House of Commons Hansard #91 of the 38th Parliament, 1st Session. (The original version is on Parliament's site.) The word of the day was burma.

Topics

Air-India
Oral Question Period

2:35 p.m.

LaSalle—Émard
Québec

Liberal

Paul Martin Prime Minister

Mr. Speaker, the bombing of Air-India flight 182 was one of the great terrorist actions and one of the worst tragedies in Canadian history. Our hearts continue to go out to the families even some 20 years later.

The British Columbia attorney general has decided not to appeal. The government's plan, in appointing Mr. Bob Rae to work with the families to seek the answers to the questions the families asked and to elaborate on how the government should approach this issue, continues. Mr. Rae is already actively doing this. We continue to support this initiative.

Democratic Reform
Oral Question Period

2:35 p.m.

NDP

Jack Layton Toronto—Danforth, ON

Mr. Speaker, the best testimony would be to respect the wishes of the families and this House, and call a public inquiry now.

The problem here is that there is not even any respect for the government's own promises. The member for Ottawa Centre has pointed out today that this government is foot dragging on voting reform.

I ask the Prime Minister, can he tell us why there has been virtually no progress on reforming democracy through voting reform, even though the Prime Minister ran on a platform of fixing the democratic deficit?

Democratic Reform
Oral Question Period

2:35 p.m.

Ottawa—Vanier
Ontario

Liberal

Mauril Bélanger Deputy Leader of the Government in the House of Commons

Mr. Speaker, the government is following the wishes of the House in this matter.

In the Speech from the Throne, as amended, there was a call for a committee of the House to prepare suggestions for the government on the method of consulting widely with Canadians on the matter of democratic renewal, including electoral reform. The government is waiting for the report of that committee. It will certainly take it under advisement when it receives it.

Justice
Oral Question Period

2:35 p.m.

Conservative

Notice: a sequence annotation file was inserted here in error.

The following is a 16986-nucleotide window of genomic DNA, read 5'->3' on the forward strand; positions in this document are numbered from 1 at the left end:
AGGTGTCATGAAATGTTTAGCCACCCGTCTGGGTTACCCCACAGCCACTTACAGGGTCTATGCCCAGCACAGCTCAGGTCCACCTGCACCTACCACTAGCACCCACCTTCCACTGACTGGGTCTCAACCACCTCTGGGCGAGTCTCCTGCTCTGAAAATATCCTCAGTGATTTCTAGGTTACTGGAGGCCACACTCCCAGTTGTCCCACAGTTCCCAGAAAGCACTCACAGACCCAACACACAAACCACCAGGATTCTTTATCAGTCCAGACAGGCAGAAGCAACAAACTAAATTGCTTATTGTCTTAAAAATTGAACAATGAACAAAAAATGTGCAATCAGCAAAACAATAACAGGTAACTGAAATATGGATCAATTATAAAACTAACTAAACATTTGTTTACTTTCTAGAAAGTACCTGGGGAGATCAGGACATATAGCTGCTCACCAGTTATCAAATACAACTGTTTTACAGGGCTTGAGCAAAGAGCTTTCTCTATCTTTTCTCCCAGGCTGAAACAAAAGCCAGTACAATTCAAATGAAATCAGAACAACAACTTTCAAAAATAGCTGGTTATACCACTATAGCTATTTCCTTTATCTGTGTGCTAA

Peter Van Loan York—Simcoe, ON

Mr. Speaker, the former director general of the Liberal Party has admitted that he was involved in the process of selecting judges by confirming candidates' allegiance to the Liberal Party. Yesterday, the Minister of Justice said he did not need to take any action because we already had the Gomery inquiry. The minister is well aware that Justice Gomery does not have the authority to investigate political interference in the process of appointing judges.

When is the Prime Minister going to take this scandal seriously and demand an inquiry?

Justice
Oral Question Period

2:35 p.m.

Kings—Hants
Nova Scotia

Liberal

Scott Brison Minister of Public Works and Government Services

Mr. Speaker, let me quote directly from Justice Gomery's mandate:

--to investigate and report on questions raised, directly or indirectly, by Chapters 3 and 4 of the November 2003 Report of the Auditor General of Canada to the House of Commons with regard to the sponsorship program and advertising activities of the Government of Canada...to make any recommendations...to prevent mismanagement of sponsorship programs or advertising activities in the future--

That is a very broad mandate. Justice Gomery has the mandate to get to the truth for Canadians. The only reason that Conservative Party members are questioning Justice Gomery's mandate recently is because they want to discredit Justice Gomery's work. They fear that his report will demonstrate to Canadians that our Prime Minister has acted honourably.

Justice
Oral Question Period

2:35 p.m.

Conservative

Peter Van Loan York—Simcoe, ON

Mr. Speaker, it is rare that we get an answer from a minister that confirms we are right: Justice Gomery has no authority to look into the judge appointments.

The guy who ran Liberal headquarters has admitted that a Liberal loyalty litmus test was a regular step in the appointment of judges. He provided confirmation of candidates' Liberal credentials to the appointment council. This is a very serious matter with alarming implications. The Minister of Justice says it is up to somebody else to look into the matter of shocking admissions of political interference. Gomery is not allowed to inquire into it.

Why is the Prime Minister refusing to act and to do something to protect the independence of the courts?

Justice
Oral Question Period